You have never, even on your own website.. other than some photos of greenhouse construction (apparantly now defunct)...actually pictured/documented/reported a single growing plant... or successful fish growout...
To coin a phrase Frank.... "Show me the money..." ... or in this case.... "Show me the system..."
Time to money up and have the courage of your convictions Frank.... if it works... I'll happily tip my hat to you...
Oh, by the way... using compressed air to raise pontoon type floats.. thus the actual rafts... might actually be benficial in terms of harvesting/planting... and I'm sure that it's probably been done.... or will be done... by someone who is prepared to invest the money for whatever percieved benefits...
Here's the video I promised... note the water circulation (and aeration) by a 1/4 hp pump at the opening of the video... and note (you'll have to research).... the stocking densities of the "shrimp" employed....
And note... the unincumbered simplicity of the system...
Not really different ... to floating some rafts, with perhaps water chestnuts... in a tank/pond/pool... just a slightly bigger scale...
This is quite a discussion to wake up to. At this point, Frank and RupertofOz I'm afraid I'm going to need to jump in here, play referee, and ask that you take what appears to be a topic with a long, emotional history across several other forums somewhere else (i.e. email or a different forum) unless there is something new to discuss. Thanks
thanks for the video, Rupe
wading in the plant growing area is what I was thinking of
no reference to shrimp density though, so some research is indeed in order
seems like the open surface is sufficient for "natural" oxygenation
so my idea of parallel plant and fish space in the same water body might very well work
and the lifting and dipping contraptions might show to be unnecessary
a real step forward towards simplification
so thanks again
and thank you for your intervention, Sylvia
though to me quite unnecessary:
I was ready to retire from the discussion like I previously did for three weeks
as I do not wish to disturb your forum, I have exchanged private mails with you on the subject
Rupe and I have known each other for a while now
we are conscious of our differences
still I consider him as a much valued friend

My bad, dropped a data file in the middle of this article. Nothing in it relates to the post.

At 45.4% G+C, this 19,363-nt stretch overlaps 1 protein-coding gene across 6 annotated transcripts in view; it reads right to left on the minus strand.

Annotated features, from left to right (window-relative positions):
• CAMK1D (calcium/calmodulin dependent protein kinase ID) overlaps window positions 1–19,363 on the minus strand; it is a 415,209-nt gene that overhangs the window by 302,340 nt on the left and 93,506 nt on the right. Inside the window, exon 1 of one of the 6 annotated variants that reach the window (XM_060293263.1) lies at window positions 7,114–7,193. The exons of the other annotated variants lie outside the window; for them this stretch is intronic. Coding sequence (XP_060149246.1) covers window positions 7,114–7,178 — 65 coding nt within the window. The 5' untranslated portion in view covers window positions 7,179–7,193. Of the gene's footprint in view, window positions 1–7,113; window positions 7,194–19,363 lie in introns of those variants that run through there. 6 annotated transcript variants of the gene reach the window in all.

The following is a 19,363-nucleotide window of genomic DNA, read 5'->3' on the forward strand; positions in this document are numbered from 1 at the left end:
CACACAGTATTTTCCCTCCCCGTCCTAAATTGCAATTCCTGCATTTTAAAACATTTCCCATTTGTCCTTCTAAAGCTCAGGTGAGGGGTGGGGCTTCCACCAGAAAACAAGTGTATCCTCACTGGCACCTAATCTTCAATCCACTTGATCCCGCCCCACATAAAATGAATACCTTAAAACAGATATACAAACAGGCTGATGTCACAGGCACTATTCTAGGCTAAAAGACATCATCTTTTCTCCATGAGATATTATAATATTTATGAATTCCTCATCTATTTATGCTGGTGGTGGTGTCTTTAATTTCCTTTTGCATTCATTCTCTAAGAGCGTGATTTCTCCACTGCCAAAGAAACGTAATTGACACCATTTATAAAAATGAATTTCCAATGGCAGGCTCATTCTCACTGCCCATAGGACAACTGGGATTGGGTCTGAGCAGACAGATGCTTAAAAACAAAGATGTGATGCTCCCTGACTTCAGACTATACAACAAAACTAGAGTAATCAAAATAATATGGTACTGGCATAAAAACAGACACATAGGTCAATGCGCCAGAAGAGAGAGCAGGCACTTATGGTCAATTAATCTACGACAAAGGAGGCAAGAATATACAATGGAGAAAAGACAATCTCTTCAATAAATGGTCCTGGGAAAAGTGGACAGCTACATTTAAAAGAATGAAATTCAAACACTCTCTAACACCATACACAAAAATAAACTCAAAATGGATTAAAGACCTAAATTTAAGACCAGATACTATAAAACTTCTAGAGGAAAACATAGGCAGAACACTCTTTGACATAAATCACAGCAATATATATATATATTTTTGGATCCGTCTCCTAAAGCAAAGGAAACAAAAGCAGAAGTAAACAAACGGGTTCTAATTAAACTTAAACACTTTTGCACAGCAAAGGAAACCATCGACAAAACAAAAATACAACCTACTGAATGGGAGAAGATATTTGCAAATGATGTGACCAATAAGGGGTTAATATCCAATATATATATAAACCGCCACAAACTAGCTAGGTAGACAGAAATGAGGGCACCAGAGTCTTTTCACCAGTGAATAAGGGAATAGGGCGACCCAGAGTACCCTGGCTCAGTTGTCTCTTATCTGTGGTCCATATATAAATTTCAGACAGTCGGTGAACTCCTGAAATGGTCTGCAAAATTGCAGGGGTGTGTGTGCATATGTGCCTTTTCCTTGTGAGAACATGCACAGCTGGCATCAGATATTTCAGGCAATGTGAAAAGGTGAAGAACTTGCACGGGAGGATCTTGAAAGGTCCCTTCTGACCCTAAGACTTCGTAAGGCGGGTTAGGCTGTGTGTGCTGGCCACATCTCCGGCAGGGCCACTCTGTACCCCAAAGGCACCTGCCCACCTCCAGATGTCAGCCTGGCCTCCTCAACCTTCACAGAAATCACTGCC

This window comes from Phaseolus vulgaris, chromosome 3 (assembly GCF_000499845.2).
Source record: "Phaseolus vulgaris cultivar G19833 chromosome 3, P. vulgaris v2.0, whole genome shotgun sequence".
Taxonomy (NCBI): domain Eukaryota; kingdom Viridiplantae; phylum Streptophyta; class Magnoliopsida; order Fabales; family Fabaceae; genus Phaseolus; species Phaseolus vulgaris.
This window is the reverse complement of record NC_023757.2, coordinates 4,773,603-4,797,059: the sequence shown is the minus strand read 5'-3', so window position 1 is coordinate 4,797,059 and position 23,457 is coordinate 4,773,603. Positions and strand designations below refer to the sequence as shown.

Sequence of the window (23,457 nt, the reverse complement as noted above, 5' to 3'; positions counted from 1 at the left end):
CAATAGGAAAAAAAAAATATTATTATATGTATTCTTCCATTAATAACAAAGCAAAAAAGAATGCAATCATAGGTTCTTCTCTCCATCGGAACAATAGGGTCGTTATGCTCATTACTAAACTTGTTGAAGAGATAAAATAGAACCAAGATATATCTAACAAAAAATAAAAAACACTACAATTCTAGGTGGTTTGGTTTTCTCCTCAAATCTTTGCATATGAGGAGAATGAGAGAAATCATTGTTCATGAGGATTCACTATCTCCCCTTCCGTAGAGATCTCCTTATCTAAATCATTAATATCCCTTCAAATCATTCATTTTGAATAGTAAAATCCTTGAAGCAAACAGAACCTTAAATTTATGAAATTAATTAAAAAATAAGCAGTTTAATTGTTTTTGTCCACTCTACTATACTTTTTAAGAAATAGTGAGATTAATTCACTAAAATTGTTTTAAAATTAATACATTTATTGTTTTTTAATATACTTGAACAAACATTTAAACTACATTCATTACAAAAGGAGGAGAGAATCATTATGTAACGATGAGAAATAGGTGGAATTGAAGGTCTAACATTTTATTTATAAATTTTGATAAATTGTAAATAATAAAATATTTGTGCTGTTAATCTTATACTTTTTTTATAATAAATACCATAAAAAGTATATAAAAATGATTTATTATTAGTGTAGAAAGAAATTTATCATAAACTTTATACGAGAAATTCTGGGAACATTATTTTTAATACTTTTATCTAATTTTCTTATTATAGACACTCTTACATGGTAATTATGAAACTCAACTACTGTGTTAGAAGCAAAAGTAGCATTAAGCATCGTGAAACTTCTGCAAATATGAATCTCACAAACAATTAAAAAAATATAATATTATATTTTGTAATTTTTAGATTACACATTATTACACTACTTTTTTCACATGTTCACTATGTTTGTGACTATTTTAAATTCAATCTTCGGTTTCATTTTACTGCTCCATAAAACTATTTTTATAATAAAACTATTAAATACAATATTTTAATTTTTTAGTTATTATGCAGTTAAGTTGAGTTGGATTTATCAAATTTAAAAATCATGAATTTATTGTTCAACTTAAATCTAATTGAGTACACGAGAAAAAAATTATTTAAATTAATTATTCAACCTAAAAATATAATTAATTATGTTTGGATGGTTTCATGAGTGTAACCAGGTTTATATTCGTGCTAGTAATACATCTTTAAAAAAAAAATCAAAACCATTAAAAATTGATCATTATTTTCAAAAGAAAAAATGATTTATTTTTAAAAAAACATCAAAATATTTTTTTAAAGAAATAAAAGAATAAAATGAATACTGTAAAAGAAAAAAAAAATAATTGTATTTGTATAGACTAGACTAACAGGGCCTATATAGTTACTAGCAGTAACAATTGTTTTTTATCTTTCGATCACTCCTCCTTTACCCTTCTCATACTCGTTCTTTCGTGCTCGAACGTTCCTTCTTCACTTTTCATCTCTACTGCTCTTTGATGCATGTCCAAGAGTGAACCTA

wish he would be ready to step out of the box every now and then, though
and maybe I might be accused of pushing a little to hard
but that is inherent to enthousiasm
so forgive me for it
I am convinced that what I brought forward is new
so belongs here, right on this thread
Thanks for your understanding, guys. Sorry if I seemed heavy-handed. You are both brilliant aquaponists, and I'd love to draw you into some other topics. For example....I'm pretty intrigued by the vertical stacking system that Cosmo has posted some great photos of. I purchased a vertical stacker last summer to play with aquaponically, but never got to it. What are your thoughts?
a subject I admit not knowing anything about, Sylvia
but I took along the existence of it in the background of my design
it is one of the reasons I am pretty self assured that it will work:
if dripping down aquaponic water over plant roots is succesful
then dipping these roots in aquaponic water must have the same results
after all, the plants don't know nor do they care where the nutrient rich water comes from
if dripping down aquaponic water over plant roots is succesful then dipping these roots in aquaponic water must have the same results after all, the plants don't know nor do they care where the nutrient rich water comes from
There is a definite distinction though Frank... between plant roots being continuosly moist & fed by nitrient rich water... by continous drip, or a continous thin film...
As opposed to "dipping" them intermittantly into nutrient rich water... and then exposing them for a period of drying in air...
It may well indeed work, but would probably involve considerable trial and error to determine the necessary period of immersion, and frequency of immersion.... for satisfactory nutrient uptake/plant growth...
And to determine the safe period of air exposure, and seasonal/temperature variations... to prevent the roots drying out..
Like in nature, Rupert, I believe this to have a very large margin:
as long as the roots are not allowed to dry out thedanger is minimal
it is well known that tomato roots can be trained to find their food deeper in the bottom
like with people:
what doesn't kill you makes you stonger